The damage to a ruined carpet was a direct result of a breach of the tenancy agreement. So why won't the tenant have to foot the bill?

The damage to a ruined carpet was a direct result of a breach of the tenancy agreement. So why won’t the tenant have to foot the bill?

A tenant who let her dogs urinate throughout a house – despite a no-pets policy – doesn’t have to pay to replace the ruined carpets.

Landlords are pointing to the contentious Tenancy Tribunal ruling against a Horowhenua property owner as a concrete example of their concerns about a change in rules.

The Foxton house at the centre of the dispute stank of animal urine and the contamination was such that the carpets had to be replaced, according to a cleaning business.

A property management company agreed there was a strong, “unbearable” smell of urine.

READ MORE:
Landlords angry over rental damage ruling
* Bad tenants let off the hook for damage after court ruling

Although the tribunal accepted the tenant, Amanda Stewart, breached the tenancy agreement, it had not been established she intended to damage the carpet.

But Tekoa Trust property manager David Russ said the damage was a direct result of Stewart breaking the agreement.

“We believe the tenant had dogs confined in the house that had defecated and urinated on the carpets. The damage was gross and putrid and was impossible to be remedied and the carpet had to be replaced.”

In April, the Court of Appeal ruled in favour of a couple who were pursued by the landlord’s insurer for the cost of a house fire, caused by an untended pot on the stove.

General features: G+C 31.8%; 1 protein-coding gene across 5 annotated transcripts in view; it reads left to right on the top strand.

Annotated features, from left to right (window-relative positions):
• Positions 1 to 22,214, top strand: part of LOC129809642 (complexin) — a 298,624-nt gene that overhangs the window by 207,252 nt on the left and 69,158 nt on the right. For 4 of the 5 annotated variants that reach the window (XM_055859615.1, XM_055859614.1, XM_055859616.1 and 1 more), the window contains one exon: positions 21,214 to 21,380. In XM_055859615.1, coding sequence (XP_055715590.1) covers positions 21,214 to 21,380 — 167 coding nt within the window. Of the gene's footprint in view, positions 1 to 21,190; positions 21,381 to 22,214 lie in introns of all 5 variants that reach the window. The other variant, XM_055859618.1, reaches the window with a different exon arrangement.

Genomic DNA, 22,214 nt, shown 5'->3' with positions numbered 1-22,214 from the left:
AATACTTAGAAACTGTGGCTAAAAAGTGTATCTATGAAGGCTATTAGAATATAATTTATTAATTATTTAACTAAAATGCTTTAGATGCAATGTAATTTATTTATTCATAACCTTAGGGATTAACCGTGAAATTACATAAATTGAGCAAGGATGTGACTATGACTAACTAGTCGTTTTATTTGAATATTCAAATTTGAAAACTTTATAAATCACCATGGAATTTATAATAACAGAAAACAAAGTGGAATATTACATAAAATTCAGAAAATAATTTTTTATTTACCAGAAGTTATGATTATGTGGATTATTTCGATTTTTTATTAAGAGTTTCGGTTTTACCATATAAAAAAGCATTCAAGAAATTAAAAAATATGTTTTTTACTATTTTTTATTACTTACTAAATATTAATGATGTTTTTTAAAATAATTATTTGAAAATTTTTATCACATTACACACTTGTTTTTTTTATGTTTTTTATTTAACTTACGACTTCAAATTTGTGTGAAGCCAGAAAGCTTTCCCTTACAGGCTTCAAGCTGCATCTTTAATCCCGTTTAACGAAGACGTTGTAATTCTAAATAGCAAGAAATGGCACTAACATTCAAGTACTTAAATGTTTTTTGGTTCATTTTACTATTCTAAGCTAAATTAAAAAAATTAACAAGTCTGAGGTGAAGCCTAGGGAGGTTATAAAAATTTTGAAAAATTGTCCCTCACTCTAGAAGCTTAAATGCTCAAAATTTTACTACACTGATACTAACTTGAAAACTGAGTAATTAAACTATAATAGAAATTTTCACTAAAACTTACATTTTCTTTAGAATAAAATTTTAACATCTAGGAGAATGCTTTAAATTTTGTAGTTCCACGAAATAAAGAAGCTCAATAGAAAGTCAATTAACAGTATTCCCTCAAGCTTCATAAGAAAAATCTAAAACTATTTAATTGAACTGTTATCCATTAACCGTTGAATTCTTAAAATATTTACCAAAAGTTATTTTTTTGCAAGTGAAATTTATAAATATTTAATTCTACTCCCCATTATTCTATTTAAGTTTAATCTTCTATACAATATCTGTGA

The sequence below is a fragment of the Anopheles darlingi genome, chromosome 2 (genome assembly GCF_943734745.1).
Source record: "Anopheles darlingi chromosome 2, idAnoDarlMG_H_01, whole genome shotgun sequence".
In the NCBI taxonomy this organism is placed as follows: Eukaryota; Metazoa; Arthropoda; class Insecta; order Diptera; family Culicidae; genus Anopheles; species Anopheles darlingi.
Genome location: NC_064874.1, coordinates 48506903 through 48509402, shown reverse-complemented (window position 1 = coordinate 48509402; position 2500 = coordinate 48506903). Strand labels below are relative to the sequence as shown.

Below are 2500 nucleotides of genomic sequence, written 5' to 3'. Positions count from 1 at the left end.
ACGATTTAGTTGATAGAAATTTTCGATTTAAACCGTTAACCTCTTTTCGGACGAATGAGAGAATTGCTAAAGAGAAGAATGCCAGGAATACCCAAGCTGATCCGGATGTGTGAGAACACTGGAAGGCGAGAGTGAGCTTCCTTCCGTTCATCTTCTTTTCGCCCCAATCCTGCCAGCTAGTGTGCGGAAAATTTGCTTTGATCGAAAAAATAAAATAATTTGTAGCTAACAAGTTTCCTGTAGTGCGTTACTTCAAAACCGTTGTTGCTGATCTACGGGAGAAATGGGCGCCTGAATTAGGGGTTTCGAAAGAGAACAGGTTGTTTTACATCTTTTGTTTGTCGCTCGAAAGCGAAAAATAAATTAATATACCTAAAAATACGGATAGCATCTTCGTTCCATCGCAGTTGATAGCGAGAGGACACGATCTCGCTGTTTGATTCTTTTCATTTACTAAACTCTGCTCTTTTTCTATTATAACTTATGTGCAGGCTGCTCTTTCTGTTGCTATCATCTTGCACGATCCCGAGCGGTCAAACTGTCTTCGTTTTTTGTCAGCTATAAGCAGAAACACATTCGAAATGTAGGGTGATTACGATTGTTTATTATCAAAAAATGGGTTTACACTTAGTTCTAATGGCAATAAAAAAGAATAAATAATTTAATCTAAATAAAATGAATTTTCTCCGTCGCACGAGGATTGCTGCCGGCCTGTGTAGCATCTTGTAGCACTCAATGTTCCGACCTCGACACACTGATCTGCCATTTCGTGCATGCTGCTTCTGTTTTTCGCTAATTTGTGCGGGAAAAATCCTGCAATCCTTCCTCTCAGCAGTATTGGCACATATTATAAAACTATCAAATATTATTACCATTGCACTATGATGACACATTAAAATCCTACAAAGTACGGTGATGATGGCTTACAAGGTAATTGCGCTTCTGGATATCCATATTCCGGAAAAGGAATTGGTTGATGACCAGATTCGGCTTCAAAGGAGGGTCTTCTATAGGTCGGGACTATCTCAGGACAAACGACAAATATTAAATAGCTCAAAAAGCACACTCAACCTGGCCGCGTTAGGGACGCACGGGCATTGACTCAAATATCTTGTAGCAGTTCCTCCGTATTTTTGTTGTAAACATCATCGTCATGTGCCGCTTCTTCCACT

The court sided with the renters, Kenji and Tieko Osaki, and last month the tribunal put out a practice note to help clarify how the ruling would be applied.

Scotney Williams, a director of tenancy services firm Tenancy.co.nz, said the previous understanding was that tenants had to pay for damage they caused, even if it was accidental.

The Osaki practice note stated that if tenants showed on the balance of probabilities the damage was unintentional and the landlord was insured, the tenant would not have to pay up.

Russ said Tekoa Trust’s insurance company informed him each identifiable instance of damage caused by the dogs’ waste would count as a separate claim, as would each room.

There was a $500 excess, and with at least 10 noticeable spots in each room, the total excess would have worked out to $25,000, making a claim pointless, he said.

“This whole thing is unworkable. Our insurance premiums are going to lift if we have to keep making [unrecoverable] claims on these kinds of damages.”

Fitzherbert Rowe associate Liam Hehir said landlords should carefully review their insurance policies.

Landlords concerned about Tenancy Tribunal precedent